Alzheimer's Disease and Related Disorders

Alzheimer’s disease is a progressive and irreversible brain disease that obstructs memory, thinking, behavior, and judgement. Symptoms usually develop slowly and worsen over time. During later stages, individuals often lose the ability to complete daily tasks and respond to their environment. Alzheimer’s is the most common type of dementia, accounting for 60 to 80 percent of cases.

Dementia refers to a group of symptoms that impairs cognitive functioning and behavioral ability. There is currently no cure for dementia, but some treatments can slow the progression of symptoms and temporarily delay memory loss. Today, there is a worldwide effort to prevent and effectively treat Alzheimer’s and related disorders.  More

To learn more about the differences between Alzheimer’s disease and dementia, visit:

What you should do:

  • Lower your risk of developing Alzheimer’s:  Approximately 5.5 million Americans age 65 and older live with Alzheimer’s and this number is projected to increase as the population ages. Although there are no proven prevention strategies, certain lifestyle choices have the potential to improve your brain health and lower your risk for Alzheimer's disease and related disorders:
    • Exercise regularly and commit to a balanced, heart-healthy diet
    • Get at least 6-8 hours of sleep per night
    • Maintain strong social connections and engage in cognitively stimulating activities
    • Protect your head by:
      • Wearing a seat belt
      • Wearing a helmet when participating in sports or riding a bicycle, scooter, motorized bicycle, or motorcycle
      • Making your home “fall-proof”
    • Control and manage chronic diseases by regularly checking in with your doctor and by maintaining positive lifestyle behaviors, including a healthy diet, regular exercise, and good sleep. For more information on self-management tools and preventive health workshops, visit our Community Health Network Page.
    • Avoid smoking. There is growing evidence that smoking is associated with cognitive decline and dementia. more
    • Maintain a healthy weight. more
    • Learn more about resources that are available for chronic disease and management and prevention if you have or are at risk of developing hypertension, prediabetes, or diabetes.
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  • Get screened:  If you have a decline in memory loss or thinking that affects your ability to perform daily tasks, ask your doctor to screen you for Alzheimer’s and related conditions. Early evaluation and diagnosis of Alzheimer's disease and related disorders are important for maximizing the benefit of available treatments and alleviating dementia-like symptoms.  To diagnose Alzheimer's disease and related disorders, doctors conduct tests to evaluate memory and cognitive impairment, functional abilities, and behavioral changes. They also perform a physical evaluation and assess whether other health conditions could be contributing to your symptoms.  more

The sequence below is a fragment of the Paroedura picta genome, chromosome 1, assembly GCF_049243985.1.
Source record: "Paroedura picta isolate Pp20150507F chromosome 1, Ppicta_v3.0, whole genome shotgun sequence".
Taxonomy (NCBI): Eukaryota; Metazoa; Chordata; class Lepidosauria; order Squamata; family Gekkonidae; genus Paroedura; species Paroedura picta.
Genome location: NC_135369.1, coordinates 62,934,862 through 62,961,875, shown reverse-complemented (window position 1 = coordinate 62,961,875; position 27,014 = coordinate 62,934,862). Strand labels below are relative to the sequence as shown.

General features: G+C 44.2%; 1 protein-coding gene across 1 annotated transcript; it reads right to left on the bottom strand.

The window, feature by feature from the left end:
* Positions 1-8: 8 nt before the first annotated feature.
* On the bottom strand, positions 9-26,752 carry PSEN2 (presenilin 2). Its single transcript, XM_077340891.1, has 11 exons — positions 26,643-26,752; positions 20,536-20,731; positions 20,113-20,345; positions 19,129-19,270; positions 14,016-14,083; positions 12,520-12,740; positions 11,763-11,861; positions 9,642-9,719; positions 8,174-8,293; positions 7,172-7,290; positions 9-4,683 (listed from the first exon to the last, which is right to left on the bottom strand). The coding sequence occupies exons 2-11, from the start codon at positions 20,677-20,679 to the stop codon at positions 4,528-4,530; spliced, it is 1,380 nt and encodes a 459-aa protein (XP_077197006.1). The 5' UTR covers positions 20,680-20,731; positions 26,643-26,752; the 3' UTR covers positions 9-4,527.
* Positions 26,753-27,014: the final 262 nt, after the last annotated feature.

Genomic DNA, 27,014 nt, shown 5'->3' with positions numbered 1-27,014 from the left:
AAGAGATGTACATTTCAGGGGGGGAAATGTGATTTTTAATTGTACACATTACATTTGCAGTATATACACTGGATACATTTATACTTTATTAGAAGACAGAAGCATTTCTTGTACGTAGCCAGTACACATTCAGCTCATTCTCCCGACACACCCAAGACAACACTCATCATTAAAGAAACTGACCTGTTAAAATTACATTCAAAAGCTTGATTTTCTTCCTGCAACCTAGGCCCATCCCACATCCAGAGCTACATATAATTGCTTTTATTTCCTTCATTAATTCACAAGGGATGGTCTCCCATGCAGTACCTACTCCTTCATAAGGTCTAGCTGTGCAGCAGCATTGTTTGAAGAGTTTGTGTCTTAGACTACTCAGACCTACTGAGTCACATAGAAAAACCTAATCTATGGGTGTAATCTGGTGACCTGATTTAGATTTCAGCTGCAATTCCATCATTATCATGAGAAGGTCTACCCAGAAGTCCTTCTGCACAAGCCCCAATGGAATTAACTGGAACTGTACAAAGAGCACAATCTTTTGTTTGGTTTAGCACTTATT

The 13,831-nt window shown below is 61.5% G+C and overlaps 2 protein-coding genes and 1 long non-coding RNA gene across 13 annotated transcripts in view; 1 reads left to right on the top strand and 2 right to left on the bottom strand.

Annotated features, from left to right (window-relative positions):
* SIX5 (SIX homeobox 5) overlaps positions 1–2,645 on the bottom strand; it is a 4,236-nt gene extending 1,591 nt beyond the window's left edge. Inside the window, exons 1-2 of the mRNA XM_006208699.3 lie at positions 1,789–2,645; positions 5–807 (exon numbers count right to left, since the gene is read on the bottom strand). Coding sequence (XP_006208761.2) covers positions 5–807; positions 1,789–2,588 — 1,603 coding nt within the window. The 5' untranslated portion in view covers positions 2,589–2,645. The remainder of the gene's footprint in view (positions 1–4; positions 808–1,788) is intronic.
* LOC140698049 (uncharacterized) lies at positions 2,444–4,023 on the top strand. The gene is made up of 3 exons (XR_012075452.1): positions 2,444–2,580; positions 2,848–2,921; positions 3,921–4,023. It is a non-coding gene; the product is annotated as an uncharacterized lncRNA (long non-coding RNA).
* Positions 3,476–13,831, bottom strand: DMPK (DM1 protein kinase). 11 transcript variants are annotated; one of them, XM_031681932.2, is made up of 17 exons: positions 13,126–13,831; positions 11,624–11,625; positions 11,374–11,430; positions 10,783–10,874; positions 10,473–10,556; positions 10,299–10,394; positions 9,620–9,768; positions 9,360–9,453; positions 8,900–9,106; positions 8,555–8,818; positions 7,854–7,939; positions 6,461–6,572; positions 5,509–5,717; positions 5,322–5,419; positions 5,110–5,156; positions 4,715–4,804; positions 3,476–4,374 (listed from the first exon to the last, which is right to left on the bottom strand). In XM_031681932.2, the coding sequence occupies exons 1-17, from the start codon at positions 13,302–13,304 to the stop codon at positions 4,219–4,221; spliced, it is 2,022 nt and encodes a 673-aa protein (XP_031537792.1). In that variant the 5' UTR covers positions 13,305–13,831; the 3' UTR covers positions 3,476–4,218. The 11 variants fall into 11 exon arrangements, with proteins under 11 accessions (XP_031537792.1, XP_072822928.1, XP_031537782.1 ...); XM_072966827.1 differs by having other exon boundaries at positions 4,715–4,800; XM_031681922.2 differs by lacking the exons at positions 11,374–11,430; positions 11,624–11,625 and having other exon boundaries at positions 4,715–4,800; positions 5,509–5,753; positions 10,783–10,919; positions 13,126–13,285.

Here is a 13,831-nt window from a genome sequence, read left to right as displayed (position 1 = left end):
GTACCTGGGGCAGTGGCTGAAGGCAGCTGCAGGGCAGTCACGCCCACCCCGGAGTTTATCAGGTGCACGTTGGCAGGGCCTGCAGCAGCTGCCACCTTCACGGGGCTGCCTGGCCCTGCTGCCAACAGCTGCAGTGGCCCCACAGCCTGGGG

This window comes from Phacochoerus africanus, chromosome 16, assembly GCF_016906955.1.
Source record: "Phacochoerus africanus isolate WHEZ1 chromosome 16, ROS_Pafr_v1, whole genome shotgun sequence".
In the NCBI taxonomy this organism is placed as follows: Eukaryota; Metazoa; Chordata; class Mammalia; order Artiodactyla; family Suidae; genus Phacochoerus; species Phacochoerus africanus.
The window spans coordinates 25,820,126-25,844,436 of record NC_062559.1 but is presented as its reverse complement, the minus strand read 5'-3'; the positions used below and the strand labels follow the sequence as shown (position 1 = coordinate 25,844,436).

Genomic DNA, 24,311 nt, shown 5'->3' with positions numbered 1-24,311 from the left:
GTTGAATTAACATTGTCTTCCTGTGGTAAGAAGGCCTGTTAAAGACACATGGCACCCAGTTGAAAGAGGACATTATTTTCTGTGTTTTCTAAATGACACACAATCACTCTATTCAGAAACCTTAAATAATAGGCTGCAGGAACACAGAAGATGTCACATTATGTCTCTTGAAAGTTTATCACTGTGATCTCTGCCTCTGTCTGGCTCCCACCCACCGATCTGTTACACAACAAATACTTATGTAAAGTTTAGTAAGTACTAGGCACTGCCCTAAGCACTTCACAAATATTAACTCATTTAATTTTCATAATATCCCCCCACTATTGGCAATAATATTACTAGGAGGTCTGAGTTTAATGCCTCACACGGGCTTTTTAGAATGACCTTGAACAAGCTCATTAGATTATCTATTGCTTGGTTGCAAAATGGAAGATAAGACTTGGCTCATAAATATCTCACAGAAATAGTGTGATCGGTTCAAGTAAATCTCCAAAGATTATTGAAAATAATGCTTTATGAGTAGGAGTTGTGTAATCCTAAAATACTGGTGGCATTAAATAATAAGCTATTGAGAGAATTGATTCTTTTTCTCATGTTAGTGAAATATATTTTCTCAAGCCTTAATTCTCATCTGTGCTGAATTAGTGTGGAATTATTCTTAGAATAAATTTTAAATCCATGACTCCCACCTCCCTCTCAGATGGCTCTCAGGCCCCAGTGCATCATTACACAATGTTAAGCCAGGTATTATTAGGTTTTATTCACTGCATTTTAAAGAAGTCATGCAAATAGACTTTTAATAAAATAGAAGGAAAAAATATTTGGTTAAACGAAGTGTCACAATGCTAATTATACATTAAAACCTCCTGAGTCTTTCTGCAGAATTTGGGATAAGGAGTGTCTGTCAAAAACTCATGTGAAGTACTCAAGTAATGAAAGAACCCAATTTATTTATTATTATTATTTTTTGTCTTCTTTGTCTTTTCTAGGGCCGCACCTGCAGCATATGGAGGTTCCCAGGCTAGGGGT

• Get treatment: Although there is no cure for Alzheimer’s disease, there are medications and alternative treatment options that may help you improve and manage symptoms.  more

    • Cholinesterase and memantine are two types of FDA-approved medications used to treat cognitive symptoms. Speak with your doctor to determine what option is best for you.
    • Alternative treatments, including herbal remedies and dietary supplements may help to enhance memory and mitigate symptoms. However, be mindful that there is greater uncertainty surrounding the safety and effectiveness of these methods.  Purity of compounds, cost, and interference with other medications must all be considered. Speak with your doctor to determine what options are best for you.

    If you are experiencing sudden changes in behavior or personality, here are some strategies and coping tips that can help you to manage symptoms:

    • Identify what has triggered behavioral symptoms and methods to help manage them.
    • Change your environment to resolve challenges and obstacles to comfort, security, and ease of mind.
    • Monitor personal comfort and create a calm environment that is free of noise and background distraction.
    • Some medications, including antidepressants, anxiolytics, and antipsychotics can be used to treat various behavioral and psychiatric symptoms.
    • Contact your doctor to describe your concerns and determine potential solutions.